Controlling the Temperature in a Greenhouse


A greenhouse is a good investment for avid gardeners. Greenhouses allow gardeners to extend the growing season and propagate plants year-round. Greenhouses are traditionally made from a metal, fiberglass or plastic frame with glass, vinyl or plastic windows. Plan your greenhouse carefully, considering your gardening goals, as well as your resources. A greenhouse no larger than 8 feet by 12 feet is sufficient for most home gardeners' needs. Situate the greenhouse on a level, sunny site, preferably on the south or southeast side of a building or group of trees and provide an adequate heating and ventilation system.

Step 1

Determine the ideal temperature for your plants' growing needs. For example, if you are starting seeds or growing warm-season vegetables, you'll need to keep the greenhouse temperature above 75 F. If you're growing cool-season vegetables, a temperature of 55 F is sufficient.

Step 2

Install a thermostat in the greenhouse to monitor temperatures. Install it at the level of the plants, shaded from the sun and away from any drafts that may affect the accuracy of the thermostat readings.

Step 3

Install a 220-volt circuit electric heater in the greenhouse if you plan to use the greenhouse all winter. Run the heater when temperatures dip below the level recommended for your plants.

Step 4

Place two fans at diagonally opposite corners of the greenhouse. Set the fans at least 2 feet from the greenhouse walls. Run the fans during the winter to keep warm air circulating throughout the greenhouse. Without fans, warm air will rise to the top of the greenhouse, while cold air chills the plants below, per West Virginia University Extension.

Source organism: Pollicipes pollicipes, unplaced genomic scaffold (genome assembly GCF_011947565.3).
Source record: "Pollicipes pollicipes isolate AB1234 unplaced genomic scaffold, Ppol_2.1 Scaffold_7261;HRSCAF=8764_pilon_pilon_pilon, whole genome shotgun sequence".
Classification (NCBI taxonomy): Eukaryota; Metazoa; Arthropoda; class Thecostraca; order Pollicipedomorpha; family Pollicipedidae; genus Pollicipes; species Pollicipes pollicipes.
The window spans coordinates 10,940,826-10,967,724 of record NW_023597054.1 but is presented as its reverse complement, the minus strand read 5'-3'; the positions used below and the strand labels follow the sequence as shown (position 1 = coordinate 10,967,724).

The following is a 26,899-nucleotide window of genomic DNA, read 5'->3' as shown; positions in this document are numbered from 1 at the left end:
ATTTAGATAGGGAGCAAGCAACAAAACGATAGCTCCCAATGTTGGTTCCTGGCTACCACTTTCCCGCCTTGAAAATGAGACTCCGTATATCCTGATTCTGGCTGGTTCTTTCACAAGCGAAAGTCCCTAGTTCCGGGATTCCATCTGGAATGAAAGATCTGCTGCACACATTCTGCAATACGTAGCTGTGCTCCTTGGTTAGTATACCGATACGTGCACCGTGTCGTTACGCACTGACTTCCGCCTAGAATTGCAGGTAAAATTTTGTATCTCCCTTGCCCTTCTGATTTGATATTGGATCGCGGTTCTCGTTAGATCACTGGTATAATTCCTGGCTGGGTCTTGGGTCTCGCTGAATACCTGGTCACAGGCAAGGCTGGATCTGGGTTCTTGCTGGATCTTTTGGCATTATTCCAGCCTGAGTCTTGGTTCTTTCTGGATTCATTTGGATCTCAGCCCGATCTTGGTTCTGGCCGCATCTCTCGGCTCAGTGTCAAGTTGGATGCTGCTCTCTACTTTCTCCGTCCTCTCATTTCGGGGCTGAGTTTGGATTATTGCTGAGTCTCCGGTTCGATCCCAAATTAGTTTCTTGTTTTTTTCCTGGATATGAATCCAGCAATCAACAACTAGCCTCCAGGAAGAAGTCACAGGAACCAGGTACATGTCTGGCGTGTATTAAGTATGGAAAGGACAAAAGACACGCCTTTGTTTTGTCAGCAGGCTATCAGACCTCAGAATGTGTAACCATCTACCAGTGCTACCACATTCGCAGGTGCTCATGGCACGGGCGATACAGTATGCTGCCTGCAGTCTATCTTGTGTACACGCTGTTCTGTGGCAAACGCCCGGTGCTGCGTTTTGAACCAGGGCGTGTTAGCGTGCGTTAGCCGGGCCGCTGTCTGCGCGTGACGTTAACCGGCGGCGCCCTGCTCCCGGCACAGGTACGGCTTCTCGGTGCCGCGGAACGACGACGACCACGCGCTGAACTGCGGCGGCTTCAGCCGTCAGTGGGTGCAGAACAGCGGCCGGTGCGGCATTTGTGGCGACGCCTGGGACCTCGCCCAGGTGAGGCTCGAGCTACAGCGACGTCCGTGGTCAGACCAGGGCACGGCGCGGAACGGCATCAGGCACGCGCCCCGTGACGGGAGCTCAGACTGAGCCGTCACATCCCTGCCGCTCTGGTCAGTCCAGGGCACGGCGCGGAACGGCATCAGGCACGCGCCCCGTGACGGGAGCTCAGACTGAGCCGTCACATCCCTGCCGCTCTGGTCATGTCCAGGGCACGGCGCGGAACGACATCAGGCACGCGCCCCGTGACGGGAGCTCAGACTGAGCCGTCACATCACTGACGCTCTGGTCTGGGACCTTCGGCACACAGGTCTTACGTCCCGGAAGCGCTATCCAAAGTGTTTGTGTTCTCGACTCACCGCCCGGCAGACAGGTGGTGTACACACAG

Step 5

Install roof vents with side inlet vents in the greenhouse. Greenhouse kits often come with built-in vents.

Step 6

Install one single-speed exhaust fan and one two-speed fan to provide additional ventilation. During the winter, one fan is probably sufficient, but run both fans during summer months to regulate temperatures.

Step 7

Install an evaporative cooler (also called a swamp cooler) or shade cloth blinds to further cool the greenhouse if the fans are not enough to keep temperatures cool during the summer.

Things You'll Need

  • 220-volt circuit electric heater
  • Fans
  • Exhaust fans
  • Evaporative cooler
  • Shade cloth blinds


  • West Virginia University Extension Service: Planning and Building a Greenhouse
  • Greenhouse Gardener's Companion
Keywords: regulate greenhouse temperature, heating greenhouse, cooling greenhouse

About this Author

Julie Christensen has been writing for five years. Her work has appeared in "The Friend" and "Western New York Parent" magazines. Her guide for teachers, "Helping Young Children Cope with Grief" will be published this spring. Christensen studied early childhood education at Ricks College and recently returned to school to complete a degree in communications/English.